|Eric Mangini: Josh McDaniels will ‘have an impact’ on Saturday night against Denver||01.13.12 at 12:57 am ET|
Former Patriots defensive coordinator Eric Mangini said Thursday that he doesn’t see the fact that Josh McDaniels jumped from St. Louis to New England in the postseason as a “huge issue,” but says that the move will almost certainly “have an impact” on Saturday’s divisional playoff game between the Patriots and Broncos.
“I do think Josh can have an impact on this game this weekend. Not in terms of his knowledge of Tim Tebow, but more in terms of his knowledge of Denver’s defensive players, and the players in general,” said Mangini, who is currently working as an analyst for ESPN. “Because as a coach, your whole job is to help players improve on their weaknesses. And to try to get them to play better based on trends, but more importantly to take care of those weaknesses.
“In this situation, Josh can sit down with Tom (Brady) and say, ‘OK, these are the issues the guys in the secondary have. These are the issues the linebackers or defensive linemen have.’ That’s where I think his biggest impact is going to be.”
McDaniels, who was New England’s offensive coordinator from 2006 until 2008, became head coach in Denver the next year, and held that job for nearly two seasons. He was the Rams’ offensive coordinator in 2011, but was hired away by New England last week as an offensive assistant, and figures to take over as offensive coordinator in 2012 when Bill O’Brien becomes the head coach at Penn State.
“(The Patriots) were signing Josh before they knew they were playing Denver, so it wasn’t exactly cause-and-effect there,” Mangini said. “I think it’s a really good situation for New England. I don’t know if you’d ever have a situation like this in the future where a coach is going to be able to impact a game the way this has happened, this kind of coincidence.”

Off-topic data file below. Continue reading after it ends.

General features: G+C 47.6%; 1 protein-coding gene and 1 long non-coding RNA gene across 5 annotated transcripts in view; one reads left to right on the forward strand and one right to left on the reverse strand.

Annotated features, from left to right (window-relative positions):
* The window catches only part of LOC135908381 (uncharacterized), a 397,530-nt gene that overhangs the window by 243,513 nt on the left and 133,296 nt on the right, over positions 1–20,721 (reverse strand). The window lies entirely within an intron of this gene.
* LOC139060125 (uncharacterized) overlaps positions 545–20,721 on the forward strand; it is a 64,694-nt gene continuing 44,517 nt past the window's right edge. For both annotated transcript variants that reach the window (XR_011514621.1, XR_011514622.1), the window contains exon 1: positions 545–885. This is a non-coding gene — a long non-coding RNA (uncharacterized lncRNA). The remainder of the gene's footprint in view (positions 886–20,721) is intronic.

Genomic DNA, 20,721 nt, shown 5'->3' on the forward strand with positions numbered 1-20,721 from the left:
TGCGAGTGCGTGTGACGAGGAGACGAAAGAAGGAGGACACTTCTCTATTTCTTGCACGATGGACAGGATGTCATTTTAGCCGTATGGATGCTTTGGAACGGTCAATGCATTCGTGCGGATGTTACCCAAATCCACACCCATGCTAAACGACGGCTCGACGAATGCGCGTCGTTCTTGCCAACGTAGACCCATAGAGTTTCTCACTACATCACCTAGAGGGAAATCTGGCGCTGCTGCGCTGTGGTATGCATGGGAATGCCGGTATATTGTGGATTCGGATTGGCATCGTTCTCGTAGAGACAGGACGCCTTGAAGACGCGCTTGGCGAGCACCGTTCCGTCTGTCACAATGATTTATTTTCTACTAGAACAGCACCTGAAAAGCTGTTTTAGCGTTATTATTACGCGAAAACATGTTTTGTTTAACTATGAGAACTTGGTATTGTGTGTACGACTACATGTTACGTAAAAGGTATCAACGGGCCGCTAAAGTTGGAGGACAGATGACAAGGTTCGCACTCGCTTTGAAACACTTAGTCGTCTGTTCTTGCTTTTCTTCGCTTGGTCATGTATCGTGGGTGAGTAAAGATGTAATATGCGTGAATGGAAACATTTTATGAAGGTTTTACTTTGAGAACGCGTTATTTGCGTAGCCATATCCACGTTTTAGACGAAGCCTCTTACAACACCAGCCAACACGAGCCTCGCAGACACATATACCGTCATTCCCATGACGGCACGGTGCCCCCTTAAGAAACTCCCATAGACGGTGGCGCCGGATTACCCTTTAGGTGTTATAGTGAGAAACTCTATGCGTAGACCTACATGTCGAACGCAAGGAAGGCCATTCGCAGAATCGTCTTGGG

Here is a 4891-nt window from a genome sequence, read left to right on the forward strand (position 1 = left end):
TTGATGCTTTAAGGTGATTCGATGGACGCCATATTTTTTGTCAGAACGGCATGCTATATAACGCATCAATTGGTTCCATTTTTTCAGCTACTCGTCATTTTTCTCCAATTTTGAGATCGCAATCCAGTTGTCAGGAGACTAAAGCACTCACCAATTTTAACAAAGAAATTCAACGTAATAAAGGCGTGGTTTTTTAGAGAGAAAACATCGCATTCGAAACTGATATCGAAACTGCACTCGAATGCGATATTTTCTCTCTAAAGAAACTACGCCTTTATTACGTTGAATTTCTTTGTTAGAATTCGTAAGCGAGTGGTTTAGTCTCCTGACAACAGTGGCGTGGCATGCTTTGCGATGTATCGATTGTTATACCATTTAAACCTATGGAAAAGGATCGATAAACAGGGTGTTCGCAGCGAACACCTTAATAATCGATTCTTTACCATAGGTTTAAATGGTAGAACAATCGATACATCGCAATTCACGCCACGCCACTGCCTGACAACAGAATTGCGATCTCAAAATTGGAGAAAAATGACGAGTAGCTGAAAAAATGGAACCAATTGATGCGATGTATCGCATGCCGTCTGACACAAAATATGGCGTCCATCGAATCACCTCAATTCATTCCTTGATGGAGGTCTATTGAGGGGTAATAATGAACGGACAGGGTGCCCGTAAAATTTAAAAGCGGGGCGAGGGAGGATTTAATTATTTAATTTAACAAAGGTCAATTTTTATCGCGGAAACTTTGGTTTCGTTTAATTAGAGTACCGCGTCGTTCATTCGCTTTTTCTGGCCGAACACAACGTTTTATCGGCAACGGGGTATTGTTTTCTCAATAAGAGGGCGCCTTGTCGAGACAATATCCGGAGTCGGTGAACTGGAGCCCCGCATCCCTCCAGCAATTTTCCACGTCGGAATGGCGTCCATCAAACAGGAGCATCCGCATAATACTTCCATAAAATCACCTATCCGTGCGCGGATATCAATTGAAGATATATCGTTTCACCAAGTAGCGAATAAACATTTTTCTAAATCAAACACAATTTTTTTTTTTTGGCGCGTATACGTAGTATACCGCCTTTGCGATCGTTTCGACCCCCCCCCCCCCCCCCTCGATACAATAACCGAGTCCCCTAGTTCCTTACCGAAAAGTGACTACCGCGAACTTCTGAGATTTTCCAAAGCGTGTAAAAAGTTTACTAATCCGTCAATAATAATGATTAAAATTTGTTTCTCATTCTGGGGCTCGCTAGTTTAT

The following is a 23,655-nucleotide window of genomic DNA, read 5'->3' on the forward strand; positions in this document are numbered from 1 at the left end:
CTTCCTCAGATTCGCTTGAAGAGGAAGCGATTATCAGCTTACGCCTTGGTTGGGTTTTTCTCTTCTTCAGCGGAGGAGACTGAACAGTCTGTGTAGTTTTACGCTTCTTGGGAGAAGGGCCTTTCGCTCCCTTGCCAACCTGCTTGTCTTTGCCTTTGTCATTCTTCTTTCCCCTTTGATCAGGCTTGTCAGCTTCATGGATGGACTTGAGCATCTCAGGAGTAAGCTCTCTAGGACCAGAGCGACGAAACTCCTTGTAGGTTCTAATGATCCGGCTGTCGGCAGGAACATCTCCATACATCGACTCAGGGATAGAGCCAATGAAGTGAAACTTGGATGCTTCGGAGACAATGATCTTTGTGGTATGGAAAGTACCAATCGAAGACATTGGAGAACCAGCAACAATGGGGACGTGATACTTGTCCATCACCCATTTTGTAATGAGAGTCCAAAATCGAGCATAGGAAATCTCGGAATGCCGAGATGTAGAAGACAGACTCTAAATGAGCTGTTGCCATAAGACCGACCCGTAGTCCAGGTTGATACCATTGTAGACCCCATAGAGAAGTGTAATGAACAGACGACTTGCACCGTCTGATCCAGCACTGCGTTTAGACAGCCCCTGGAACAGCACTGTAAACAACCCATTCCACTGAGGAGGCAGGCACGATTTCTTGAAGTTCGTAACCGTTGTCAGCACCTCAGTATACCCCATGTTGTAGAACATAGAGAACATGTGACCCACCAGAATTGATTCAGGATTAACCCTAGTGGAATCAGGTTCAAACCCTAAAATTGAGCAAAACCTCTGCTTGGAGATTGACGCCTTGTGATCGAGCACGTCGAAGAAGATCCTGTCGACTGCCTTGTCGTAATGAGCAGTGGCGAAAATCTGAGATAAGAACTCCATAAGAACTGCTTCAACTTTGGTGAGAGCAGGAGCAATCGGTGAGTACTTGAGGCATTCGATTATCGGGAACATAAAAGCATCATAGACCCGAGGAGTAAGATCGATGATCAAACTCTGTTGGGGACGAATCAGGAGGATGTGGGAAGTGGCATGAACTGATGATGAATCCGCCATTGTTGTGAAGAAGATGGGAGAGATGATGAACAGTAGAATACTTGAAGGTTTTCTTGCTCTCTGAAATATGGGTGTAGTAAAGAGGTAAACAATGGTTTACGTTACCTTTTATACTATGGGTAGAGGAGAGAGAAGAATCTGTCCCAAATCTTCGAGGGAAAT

While there’s been a large outcry in Denver about the fact that the Patriots could hire the Broncos’ former head coach the week before they faced New England in a playoff game, fellow NFL analyst Tim Hasselbeck said it’s a slippery slope if you start thinking about blocking movements of assistant coaches.
“You have to be careful if you try to start to block coaching moves when teams fire their head coach, so that the assistants are kind of sitting there, as lame ducks, waiting for when their next opportunity is,” Hasselbeck said. “If you’re closing doors down to hire assistants for teams that are still playing, I just think that’s a bad spot to be in as an assistant coach who was just coaching for a head coach who was fired.
“I can see Denver being upset about it, and I agree with Eric in terms of the information,” he added. “In some ways, it’s no different than talking to a quarterback that plays in the same division who faces somebody twice a year and saying, ‘Well, tell me what you think the best way to attack Champ Bailey is.’ And so I do think there’s knowledge there because of the familiarity with the players. But I don’t know that there’s really a right or fair way to start blocking coaches from moving from team to team at this point in the year.”
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